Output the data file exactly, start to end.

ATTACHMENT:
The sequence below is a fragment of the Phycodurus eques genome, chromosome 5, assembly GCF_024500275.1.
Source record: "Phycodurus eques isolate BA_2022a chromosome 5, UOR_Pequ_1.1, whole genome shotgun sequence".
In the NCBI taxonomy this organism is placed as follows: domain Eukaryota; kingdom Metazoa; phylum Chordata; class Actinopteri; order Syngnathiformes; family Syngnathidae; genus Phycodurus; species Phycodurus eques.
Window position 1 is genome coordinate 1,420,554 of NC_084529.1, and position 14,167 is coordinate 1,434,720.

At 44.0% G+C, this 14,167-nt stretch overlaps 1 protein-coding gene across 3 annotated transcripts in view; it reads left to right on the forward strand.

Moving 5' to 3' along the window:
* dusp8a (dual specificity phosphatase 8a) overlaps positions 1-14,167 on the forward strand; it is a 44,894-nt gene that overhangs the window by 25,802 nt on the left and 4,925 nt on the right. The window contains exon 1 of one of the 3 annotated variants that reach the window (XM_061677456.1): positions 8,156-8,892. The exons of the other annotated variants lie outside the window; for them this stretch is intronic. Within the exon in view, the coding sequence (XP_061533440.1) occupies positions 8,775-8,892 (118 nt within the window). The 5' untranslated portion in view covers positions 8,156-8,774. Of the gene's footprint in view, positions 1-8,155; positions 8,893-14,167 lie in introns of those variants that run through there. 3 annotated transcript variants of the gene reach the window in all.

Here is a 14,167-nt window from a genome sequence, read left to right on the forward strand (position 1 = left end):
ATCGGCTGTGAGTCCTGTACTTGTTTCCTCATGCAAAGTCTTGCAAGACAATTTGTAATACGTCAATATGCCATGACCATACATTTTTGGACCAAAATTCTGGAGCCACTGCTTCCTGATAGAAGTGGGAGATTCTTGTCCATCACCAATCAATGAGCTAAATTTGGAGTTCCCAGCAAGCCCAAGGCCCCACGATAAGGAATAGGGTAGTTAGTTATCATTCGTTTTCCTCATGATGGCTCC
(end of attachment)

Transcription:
The sequence below is a fragment of the Phycodurus eques genome, chromosome 5, assembly GCF_024500275.1.
Source record: "Phycodurus eques isolate BA_2022a chromosome 5, UOR_Pequ_1.1, whole genome shotgun sequence".
In the NCBI taxonomy this organism is placed as follows: domain Eukaryota; kingdom Metazoa; phylum Chordata; class Actinopteri; order Syngnathiformes; family Syngnathidae; genus Phycodurus; species Phycodurus eques.
Window position 1 is genome coordinate 1,420,554 of NC_084529.1, and position 14,167 is coordinate 1,434,720.

At 44.0% G+C, this 14,167-nt stretch overlaps 1 protein-coding gene across 3 annotated transcripts in view; it reads left to right on the forward strand.

Moving 5' to 3' along the window:
* dusp8a (dual specificity phosphatase 8a) overlaps positions 1-14,167 on the forward strand; it is a 44,894-nt gene that overhangs the window by 25,802 nt on the left and 4,925 nt on the right. The window contains exon 1 of one of the 3 annotated variants that reach the window (XM_061677456.1): positions 8,156-8,892. The exons of the other annotated variants lie outside the window; for them this stretch is intronic. Within the exon in view, the coding sequence (XP_061533440.1) occupies positions 8,775-8,892 (118 nt within the window). The 5' untranslated portion in view covers positions 8,156-8,774. Of the gene's footprint in view, positions 1-8,155; positions 8,893-14,167 lie in introns of those variants that run through there. 3 annotated transcript variants of the gene reach the window in all.

Here is a 14,167-nt window from a genome sequence, read left to right on the forward strand (position 1 = left end):
ATCGGCTGTGAGTCCTGTACTTGTTTCCTCATGCAAAGTCTTGCAAGACAATTTGTAATACGTCAATATGCCATGACCATACATTTTTGGACCAAAATTCTGGAGCCACTGCTTCCTGATAGAAGTGGGAGATTCTTGTCCATCACCAATCAATGAGCTAAATTTGGAGTTCCCAGCAAGCCCAAGGCCCCACGATAAGGAATAGGGTAGTTAGTTATCATTCGTTTTCCTCATGATGGCTCC